Sathish grew up roaming these grounds. ‘I have peered through the windows, watching the scientists and technicians work, since I was a child,’ he says.

Staring at the sun: solar observatories such as the one in Kodaikanal help us get a better understanding of solar activity; this is vital as it affects the planet’s magnetic field, communications systems, and power grids. A 12 metre-high solar tower with a modern spectrograph was set up in 1960, enabling pioneering helioseismology investigations, and measurements of vector magnetic fields followed. Photo: Solita Deb.

The KSO is a pioneering institution for solar physics. It celebrates turning 125 this year with a series of events which began this February. Its earliest claim to fame lies, in part, with the late John Evershed, an English astronomer who first observed the flow of gases across sunspots from here in 1909. This phenomenon was christened the Evershed Effect. This study was so comprehensive and foundational that ‘little has been added to our information on it in the subsequent half century,’ according to the Indian Institute of Astrophysics (IIA) website. When I ask him about it, Sathish gets excited. ‘My great-grandfather worked with Evershed,’ he says, beaming.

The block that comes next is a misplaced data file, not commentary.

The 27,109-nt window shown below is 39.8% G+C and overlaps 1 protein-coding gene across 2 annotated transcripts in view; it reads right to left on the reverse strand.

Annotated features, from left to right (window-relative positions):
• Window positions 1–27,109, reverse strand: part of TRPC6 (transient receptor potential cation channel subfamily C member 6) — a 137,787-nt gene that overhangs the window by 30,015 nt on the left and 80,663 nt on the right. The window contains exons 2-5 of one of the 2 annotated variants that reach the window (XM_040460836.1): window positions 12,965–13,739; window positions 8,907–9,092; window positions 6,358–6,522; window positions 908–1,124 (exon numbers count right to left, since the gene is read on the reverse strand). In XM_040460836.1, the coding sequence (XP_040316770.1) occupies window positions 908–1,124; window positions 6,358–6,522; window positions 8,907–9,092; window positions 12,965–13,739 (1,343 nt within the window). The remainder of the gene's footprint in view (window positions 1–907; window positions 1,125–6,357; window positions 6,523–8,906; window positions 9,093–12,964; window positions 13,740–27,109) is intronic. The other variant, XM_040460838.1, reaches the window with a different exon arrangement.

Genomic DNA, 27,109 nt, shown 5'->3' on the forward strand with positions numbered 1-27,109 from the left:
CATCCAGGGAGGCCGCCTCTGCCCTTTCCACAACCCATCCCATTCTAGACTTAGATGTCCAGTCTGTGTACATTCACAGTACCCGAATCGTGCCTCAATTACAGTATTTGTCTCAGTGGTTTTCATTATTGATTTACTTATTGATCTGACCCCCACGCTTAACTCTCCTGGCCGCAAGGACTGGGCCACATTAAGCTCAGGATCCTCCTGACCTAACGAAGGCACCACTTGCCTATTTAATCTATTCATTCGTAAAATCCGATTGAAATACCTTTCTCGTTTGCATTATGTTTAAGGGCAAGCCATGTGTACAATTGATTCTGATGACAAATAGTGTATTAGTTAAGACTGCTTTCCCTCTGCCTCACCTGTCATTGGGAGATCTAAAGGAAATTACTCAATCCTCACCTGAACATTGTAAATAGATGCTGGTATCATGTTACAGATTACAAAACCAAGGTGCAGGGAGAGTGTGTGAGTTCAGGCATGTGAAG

The KSO opens up its spaces for special programming from time to time. Recently, on National Science Day 2024, 28th Feb 2024 around 1400 visitors were invited to participate in a series of activities, 700 of them school students from more than 20 different schools (watch a video on their YouTube channel). Photos: KSO.

The sun has been studied over the last few centuries for various reasons, including solar eclipses, sunspots—cooler regions on the sun’s surface that emit electromagnetic radiation—and sometimes solar flares, which affect the earth’s atmosphere. A guide at the KSO museum explained to us that the appearance of sunspots is thought to be connected to the monsoon patterns on Earth. In fact, the KSO came into being through the relocation of the erstwhile Madras Observatory to a higher, sunnier location after the Great Famine of 1876–1878 in South India, which occurred after an intense drought and subsequent crop failure and led to the loss of 5.6 million–9.4 million lives, according to some estimates. This tragedy, along with pressure from European solar scientists ‘who wanted the benefit of India’s sunny days for their research’ led to the establishment of a new observatory in the hills of South India.[1]

Since the early 20th century, the KSO has continued to facilitate crucial research in solar- as well as astrophysics. The observatory, started in a small shed in 1901—it is now spread out over numerous buildings and telescopes—has been recording images of the sun daily for more than a century. This means it has one of the oldest and most exhaustive archives of the sun in the whole world. And Sathish and his family have been working behind the scenes of this remarkable endeavour throughout, whether it is assisting the scientists, handling security or digitising the archives to enable further research.